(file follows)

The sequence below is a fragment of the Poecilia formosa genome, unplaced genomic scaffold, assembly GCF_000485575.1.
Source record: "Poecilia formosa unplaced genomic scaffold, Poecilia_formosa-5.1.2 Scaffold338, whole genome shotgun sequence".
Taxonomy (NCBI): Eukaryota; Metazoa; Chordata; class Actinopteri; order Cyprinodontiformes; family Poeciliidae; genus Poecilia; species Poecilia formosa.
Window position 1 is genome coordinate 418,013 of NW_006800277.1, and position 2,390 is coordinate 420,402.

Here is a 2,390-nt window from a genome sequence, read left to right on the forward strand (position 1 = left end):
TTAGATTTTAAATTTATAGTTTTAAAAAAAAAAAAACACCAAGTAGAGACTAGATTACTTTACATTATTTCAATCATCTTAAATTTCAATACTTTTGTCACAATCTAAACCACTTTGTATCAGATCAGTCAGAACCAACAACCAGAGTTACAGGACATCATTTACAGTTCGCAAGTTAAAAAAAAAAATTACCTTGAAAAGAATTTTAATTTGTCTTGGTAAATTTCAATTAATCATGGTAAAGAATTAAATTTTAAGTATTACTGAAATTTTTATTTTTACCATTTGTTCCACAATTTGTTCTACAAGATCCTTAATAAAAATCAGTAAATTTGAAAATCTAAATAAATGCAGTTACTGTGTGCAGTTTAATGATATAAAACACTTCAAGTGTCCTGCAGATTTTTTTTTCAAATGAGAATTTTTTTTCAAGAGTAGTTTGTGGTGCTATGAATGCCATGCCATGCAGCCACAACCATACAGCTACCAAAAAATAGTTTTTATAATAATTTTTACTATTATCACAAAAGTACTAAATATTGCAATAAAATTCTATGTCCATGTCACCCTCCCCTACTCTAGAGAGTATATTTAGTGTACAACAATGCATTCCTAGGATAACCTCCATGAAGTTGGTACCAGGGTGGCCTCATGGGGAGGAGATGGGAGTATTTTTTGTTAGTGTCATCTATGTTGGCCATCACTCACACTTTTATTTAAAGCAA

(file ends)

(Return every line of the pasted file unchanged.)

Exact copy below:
The sequence below is a fragment of the Poecilia formosa genome, unplaced genomic scaffold, assembly GCF_000485575.1.
Source record: "Poecilia formosa unplaced genomic scaffold, Poecilia_formosa-5.1.2 Scaffold338, whole genome shotgun sequence".
Taxonomy (NCBI): Eukaryota; Metazoa; Chordata; class Actinopteri; order Cyprinodontiformes; family Poeciliidae; genus Poecilia; species Poecilia formosa.
Window position 1 is genome coordinate 418,013 of NW_006800277.1, and position 2,390 is coordinate 420,402.

Here is a 2,390-nt window from a genome sequence, read left to right on the forward strand (position 1 = left end):
TTAGATTTTAAATTTATAGTTTTAAAAAAAAAAAAACACCAAGTAGAGACTAGATTACTTTACATTATTTCAATCATCTTAAATTTCAATACTTTTGTCACAATCTAAACCACTTTGTATCAGATCAGTCAGAACCAACAACCAGAGTTACAGGACATCATTTACAGTTCGCAAGTTAAAAAAAAAAATTACCTTGAAAAGAATTTTAATTTGTCTTGGTAAATTTCAATTAATCATGGTAAAGAATTAAATTTTAAGTATTACTGAAATTTTTATTTTTACCATTTGTTCCACAATTTGTTCTACAAGATCCTTAATAAAAATCAGTAAATTTGAAAATCTAAATAAATGCAGTTACTGTGTGCAGTTTAATGATATAAAACACTTCAAGTGTCCTGCAGATTTTTTTTTCAAATGAGAATTTTTTTTCAAGAGTAGTTTGTGGTGCTATGAATGCCATGCCATGCAGCCACAACCATACAGCTACCAAAAAATAGTTTTTATAATAATTTTTACTATTATCACAAAAGTACTAAATATTGCAATAAAATTCTATGTCCATGTCACCCTCCCCTACTCTAGAGAGTATATTTAGTGTACAACAATGCATTCCTAGGATAACCTCCATGAAGTTGGTACCAGGGTGGCCTCATGGGGAGGAGATGGGAGTATTTTTTGTTAGTGTCATCTATGTTGGCCATCACTCACACTTTTATTTAAAGCAA